05/12/2017 15:19 GMT | Updated 05/12/2017 15:19 GMT

Brexit: Are Decision-Makers Listening?

Amy Longland & Mete Coban at the European Council, Thursday 30th November 2017

As the crunch EU summit is fast approaching, the future of Post-Brexit Britain has never been more crucial for young citizens hoping to keep access to the freedoms that we currently enjoy. The UK Youth Perspective and Priorities for Brexit Negotiations report launched by the All-Party Parliamentary Group on a Better Brexit for Young People, My Life My Say and the London School of Economics demonstrated that young people envision a UK which is open, equal and prosperous - and ultimately one which is still connected to Europe.

Growing up as a young person is not always easy. Historically young people have turned out less at the ballot box than older generations and so are often tarnished as the apathetic generation not worthy of a voice in decision-making processes. Yet as the recent Youth Brexit Report reveals, young people want a say in the Brexit negotiations, but often lack the information or means to do so.

There can be no doubt that Brexit has politicised a generation; from the “youthquake” at the last UK General Election to the Scottish Independence Referendum. As a result, officials from both the UK Government and European Union are now more willing than ever to listen to the views of British youth. As a unified force, young people are more powerful than ever.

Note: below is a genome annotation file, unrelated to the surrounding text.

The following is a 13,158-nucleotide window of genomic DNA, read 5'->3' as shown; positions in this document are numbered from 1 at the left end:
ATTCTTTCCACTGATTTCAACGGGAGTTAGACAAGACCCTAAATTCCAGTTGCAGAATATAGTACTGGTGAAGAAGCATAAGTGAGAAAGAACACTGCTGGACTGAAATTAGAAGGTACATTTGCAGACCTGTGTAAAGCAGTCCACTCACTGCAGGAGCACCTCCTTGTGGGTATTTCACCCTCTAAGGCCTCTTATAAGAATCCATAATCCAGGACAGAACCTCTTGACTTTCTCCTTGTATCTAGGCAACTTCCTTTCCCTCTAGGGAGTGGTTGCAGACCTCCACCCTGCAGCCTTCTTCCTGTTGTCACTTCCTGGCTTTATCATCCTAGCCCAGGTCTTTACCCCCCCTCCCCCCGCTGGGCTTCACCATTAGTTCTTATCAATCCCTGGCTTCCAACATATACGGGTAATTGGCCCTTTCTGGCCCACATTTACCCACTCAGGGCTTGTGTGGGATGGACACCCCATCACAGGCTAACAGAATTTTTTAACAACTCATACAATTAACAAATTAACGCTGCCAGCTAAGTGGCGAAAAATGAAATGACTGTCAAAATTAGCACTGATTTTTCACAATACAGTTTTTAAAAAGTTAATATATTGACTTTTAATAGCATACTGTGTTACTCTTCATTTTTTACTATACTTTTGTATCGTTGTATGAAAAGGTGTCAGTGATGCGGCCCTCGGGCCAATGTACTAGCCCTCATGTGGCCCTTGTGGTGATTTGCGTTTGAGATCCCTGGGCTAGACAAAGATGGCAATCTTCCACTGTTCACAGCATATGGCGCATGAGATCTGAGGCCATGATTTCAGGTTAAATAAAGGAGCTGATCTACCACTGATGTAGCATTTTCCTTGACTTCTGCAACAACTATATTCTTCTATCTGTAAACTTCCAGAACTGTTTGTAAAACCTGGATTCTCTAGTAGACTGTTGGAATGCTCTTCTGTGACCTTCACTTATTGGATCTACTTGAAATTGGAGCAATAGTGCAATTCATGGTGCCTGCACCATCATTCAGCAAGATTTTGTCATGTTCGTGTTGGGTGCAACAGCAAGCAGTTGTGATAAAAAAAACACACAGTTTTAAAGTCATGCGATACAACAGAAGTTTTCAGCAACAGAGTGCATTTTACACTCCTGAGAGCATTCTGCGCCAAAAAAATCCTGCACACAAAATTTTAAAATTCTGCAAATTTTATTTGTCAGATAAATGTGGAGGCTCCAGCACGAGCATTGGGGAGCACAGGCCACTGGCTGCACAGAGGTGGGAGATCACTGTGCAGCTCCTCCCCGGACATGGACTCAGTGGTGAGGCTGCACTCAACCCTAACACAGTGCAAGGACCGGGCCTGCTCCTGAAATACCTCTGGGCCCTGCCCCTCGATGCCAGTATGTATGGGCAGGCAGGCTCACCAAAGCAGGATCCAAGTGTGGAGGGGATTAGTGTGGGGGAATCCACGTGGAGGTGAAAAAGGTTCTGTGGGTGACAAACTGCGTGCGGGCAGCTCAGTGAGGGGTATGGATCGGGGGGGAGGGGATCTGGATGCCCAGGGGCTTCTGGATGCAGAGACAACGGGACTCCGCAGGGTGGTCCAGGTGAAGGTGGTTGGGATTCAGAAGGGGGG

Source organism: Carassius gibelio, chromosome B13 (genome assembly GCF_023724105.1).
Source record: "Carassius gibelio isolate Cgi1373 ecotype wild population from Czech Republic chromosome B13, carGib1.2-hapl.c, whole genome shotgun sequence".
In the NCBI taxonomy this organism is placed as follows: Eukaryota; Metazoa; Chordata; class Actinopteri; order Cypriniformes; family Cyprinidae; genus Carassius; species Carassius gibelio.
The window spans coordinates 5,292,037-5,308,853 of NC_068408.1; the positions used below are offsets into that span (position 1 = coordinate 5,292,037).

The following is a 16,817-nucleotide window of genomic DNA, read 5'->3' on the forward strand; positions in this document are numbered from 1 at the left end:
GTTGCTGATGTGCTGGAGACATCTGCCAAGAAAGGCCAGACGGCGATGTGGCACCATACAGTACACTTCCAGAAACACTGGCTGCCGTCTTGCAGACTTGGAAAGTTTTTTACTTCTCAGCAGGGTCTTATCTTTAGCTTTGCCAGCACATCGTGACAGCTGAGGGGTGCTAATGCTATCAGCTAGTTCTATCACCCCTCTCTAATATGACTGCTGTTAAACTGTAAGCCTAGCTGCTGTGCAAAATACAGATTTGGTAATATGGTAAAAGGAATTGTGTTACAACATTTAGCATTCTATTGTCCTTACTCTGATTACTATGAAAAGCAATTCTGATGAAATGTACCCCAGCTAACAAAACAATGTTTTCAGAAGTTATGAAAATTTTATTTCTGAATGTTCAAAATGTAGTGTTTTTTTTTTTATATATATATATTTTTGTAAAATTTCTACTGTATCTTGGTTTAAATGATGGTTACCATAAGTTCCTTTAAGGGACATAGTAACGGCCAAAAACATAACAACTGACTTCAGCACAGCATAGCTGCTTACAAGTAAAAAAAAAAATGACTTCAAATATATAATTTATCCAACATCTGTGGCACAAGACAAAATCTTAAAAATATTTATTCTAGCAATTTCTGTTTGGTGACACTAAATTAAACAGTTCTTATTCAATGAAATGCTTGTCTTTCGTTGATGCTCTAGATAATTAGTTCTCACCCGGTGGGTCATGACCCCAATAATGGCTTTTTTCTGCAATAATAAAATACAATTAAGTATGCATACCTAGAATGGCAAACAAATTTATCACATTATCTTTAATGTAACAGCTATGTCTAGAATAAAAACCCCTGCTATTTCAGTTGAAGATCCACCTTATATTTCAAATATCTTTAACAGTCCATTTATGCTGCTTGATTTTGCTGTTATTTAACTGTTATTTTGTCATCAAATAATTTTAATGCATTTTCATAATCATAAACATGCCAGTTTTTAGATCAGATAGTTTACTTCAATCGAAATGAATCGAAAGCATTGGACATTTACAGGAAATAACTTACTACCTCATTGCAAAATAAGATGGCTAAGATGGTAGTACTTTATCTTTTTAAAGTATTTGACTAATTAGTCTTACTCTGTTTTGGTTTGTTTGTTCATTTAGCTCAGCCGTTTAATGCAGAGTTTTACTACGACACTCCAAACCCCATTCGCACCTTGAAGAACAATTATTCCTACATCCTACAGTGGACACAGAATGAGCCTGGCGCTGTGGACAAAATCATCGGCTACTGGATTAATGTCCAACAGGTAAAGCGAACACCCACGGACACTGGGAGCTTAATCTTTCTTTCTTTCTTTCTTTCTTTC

Young British citizens want an opportunity to shape the course of the Brexit negotiations; and they deserve one. That’s why the recent Youth Brexit Report is a crucial tool for decision-makers, since it truly represents what young people from across the UK would like to see from the negotiations.

Last Thursday, MLMS travelled to Brussels and met with senior EU officials on the front line negotiating Brexit. We presented our report and its findings to Didier Seeuws from Task Force 50; Chief Advisor to Michel Barnier, Stefaan De Rynck; plus Danuta Hübner MEP from the Brexit Steering Group, among other EU officials. Negotiations are a two-way business and so by working with European decision-makers as well as UK parliamentarians, we believe we will get a better outcome for all of us.

MLMS urged EU negotiators to protect the rights that young Brits enjoy from being in the EU, mostly the right to work, study and travel across Europe. We reminded them that overwhelmingly, British youth expressed a strong desire to be involved in the negotiation process and to have their voices heard by both the UK and EU decision-makers. Ultimately, British youth cannot be overlooked by EU negotiators in Brussels. MLMS made it clear that young people in the Britain envision a UK that is open, just and equal - with positive relationships with EU and non-EU countries. Whilst the referendum exposed a country divided by a plethora of incisions: old and young; rural and urban; educated and non-educated, to name a few, young people from across Europe are keen to demonstrate that they are a unified force for the best Brexit possible.

That’s why MLMS will be focusing on young EU citizens rights and intergenerational dialogue next year. After our unprecedented Youth Brexit Report, MLMS plans on extending and growing to include all young people across Europe and demonstrating the power of discussion and dialogue to achieve the empathy necessary to bridge intergenerational divisions. By visiting Brussels and presenting our report, we demonstrated that the British youth are here, we exist, we matter and, crucially, our issues and concerns are different to that of older generations who are typically prioritised in policy-making. And our work is not over yet - watch this space!

Follow @Appg_Brexit & @MyLifeMySay for regular updates.